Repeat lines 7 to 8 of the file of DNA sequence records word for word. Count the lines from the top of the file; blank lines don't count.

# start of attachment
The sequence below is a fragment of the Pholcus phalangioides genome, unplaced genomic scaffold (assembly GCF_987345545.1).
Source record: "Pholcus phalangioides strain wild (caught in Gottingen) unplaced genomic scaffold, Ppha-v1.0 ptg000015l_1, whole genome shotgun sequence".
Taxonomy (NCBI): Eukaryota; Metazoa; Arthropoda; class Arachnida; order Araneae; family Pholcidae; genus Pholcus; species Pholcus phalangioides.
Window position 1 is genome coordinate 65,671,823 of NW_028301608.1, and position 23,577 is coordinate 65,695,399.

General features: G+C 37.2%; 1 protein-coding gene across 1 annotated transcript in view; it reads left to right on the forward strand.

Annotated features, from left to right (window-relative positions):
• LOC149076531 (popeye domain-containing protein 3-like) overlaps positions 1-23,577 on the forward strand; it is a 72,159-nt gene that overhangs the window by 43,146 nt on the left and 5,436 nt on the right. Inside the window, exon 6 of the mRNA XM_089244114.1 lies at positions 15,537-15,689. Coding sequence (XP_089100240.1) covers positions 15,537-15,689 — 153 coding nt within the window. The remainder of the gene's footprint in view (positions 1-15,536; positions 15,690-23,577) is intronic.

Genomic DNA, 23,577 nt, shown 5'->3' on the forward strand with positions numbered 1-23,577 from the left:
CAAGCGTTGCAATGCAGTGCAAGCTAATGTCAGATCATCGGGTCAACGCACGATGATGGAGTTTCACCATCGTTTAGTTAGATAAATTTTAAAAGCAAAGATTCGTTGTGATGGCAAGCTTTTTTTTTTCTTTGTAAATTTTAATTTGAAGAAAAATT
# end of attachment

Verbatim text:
• LOC149076531 (popeye domain-containing protein 3-like) overlaps positions 1-23,577 on the forward strand; it is a 72,159-nt gene that overhangs the window by 43,146 nt on the left and 5,436 nt on the right. Inside the window, exon 6 of the mRNA XM_089244114.1 lies at positions 15,537-15,689. Coding sequence (XP_089100240.1) covers positions 15,537-15,689 — 153 coding nt within the window. The remainder of the gene's footprint in view (positions 1-15,536; positions 15,690-23,577) is intronic.

Genomic DNA, 23,577 nt, shown 5'->3' on the forward strand with positions numbered 1-23,577 from the left: